Kvale (1996) argues that control of the researcher/ interviewer, or in other words subjectivity, is not a disadvantage but rather a strength because humans are uniquely capable of catching nuances of meaning and differences of opinion in how the interviewees see a phenomenon and communicating it (Kvale 1996). Kvale (1996) even goes further by saying that the interviewer is the research instrument. Other researcher note that the subjectivity in terms of variations within the questions, or the way questions are asked, can lead to a different outcomes regarding the answers that will be received (Mishler 1986). From my experience as a member in Sino-German teams I agree on this restriction of subjective interviewing as I have experienced different outcomes when tone, facial expression and other factors lead other team members to specific answers on my questions, even to answers I was looking for. In this study such an example would destroy the purpose of my research project but I believe that objectivity or neutrality cannot be achieved by human beings. Being isolated from experiments and the world in order to produce an objective description (Lincoln & Guba 1985) does not represent my assumption. A qualitative researcher should be aware and even use his subjectivities to understand the interviewees' stories (Lincoln & Guba 1985). Agar (1996) suggests that the researcher should first assess himself regarding biases before analysing others. Both the awareness of existence of my biases and the self assessment are part of the interview process, keeping in mind that the final results should be based mainly on empirical evidence.

Research data from Narrative inquiry and responsive interviewing

The proposed way to conduct the interview is a form of qualitative research called narrative inquiry which is here represented by Polkinghorne's (1988) definitions who focused on finding meaning from other's stories of their experience, means here in regard to their participation and influence as members in Sino-German teams. Polkinghorne (1988) describes narrative as a form of meaning making. A form which is complex and expressing "itself by drawing together descriptions of states of affairs contained in individual sentences into a particular type of discourse" (Polkinghore, 1988, p. 36). Polkinghorne (1988) also expressed that narrative acknowledges the importance of individual experiences by paying attention how they function as parts in a whole. Therefore narrative inquiry is especially suitable for human actions and events that affect human beings and which lead combined, based on the roles these actions and events play, to a whole (Polkinghorne 1988).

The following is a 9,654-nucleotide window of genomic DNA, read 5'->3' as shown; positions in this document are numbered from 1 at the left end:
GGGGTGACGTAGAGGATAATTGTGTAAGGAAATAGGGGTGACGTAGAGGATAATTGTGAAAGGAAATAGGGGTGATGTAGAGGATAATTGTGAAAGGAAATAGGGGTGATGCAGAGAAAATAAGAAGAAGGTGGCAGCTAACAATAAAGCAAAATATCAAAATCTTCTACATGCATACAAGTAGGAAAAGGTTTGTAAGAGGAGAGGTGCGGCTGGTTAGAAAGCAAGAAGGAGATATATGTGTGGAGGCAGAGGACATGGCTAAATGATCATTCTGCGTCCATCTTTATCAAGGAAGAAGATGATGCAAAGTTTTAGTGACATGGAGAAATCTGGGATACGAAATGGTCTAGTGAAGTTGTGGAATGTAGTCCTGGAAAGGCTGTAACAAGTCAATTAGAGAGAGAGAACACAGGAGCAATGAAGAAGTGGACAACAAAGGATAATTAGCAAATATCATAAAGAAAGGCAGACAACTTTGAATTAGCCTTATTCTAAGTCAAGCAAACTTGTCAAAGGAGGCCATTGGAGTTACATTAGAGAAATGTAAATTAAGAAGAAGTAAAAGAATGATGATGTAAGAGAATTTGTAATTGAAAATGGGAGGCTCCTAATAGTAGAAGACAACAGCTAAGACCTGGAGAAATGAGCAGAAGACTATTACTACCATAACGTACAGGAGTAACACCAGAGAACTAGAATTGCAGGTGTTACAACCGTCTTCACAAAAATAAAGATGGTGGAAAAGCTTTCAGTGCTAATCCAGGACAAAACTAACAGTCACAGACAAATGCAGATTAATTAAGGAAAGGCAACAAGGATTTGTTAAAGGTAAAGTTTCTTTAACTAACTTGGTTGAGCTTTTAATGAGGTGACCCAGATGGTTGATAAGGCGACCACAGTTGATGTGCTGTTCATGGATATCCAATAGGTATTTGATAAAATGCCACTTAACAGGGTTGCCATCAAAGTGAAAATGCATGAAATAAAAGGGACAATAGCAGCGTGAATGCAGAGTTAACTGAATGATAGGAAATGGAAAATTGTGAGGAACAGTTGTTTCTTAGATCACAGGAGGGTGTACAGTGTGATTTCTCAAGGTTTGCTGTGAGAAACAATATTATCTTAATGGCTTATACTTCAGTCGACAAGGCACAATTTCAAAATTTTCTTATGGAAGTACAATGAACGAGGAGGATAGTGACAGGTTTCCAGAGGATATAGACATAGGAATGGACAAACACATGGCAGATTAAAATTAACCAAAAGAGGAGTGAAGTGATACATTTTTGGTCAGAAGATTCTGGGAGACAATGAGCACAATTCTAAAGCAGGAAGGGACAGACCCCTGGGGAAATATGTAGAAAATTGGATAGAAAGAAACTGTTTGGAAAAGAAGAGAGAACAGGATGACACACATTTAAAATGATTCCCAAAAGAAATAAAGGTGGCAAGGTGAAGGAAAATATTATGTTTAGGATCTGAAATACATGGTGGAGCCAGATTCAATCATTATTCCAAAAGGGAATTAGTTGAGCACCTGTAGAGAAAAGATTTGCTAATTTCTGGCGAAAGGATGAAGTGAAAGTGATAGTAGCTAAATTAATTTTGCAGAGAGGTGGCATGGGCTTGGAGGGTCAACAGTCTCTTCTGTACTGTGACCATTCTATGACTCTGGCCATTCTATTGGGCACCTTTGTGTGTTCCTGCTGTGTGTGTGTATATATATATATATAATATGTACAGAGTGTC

There are more reasons why a narrative inquiry can be used for the interviews. As found in the systematic literature review much research on multinational teamwork looked at outcomes and by using quantitative research disregarded the impact of experience itself. Narrative enables the researcher to understand experience and the people's lives is in focus (Bell 2002). By collecting people's stories and analysing them, deeply hidden assumptions can be recognized (Bell 2002). The researcher gets information that the interviewees may not know by themselves (Bell 2002) and cannot be answered by them via surveys, for example. As people may change their understanding narrative offers a temporal description of experience (Bell 2002), based on the interviewees context, rather than only answers on a set of pre-defined questions. Such a temporal description stands also for qualitative research (Sandelowski, Docherty, & Emden, 1997).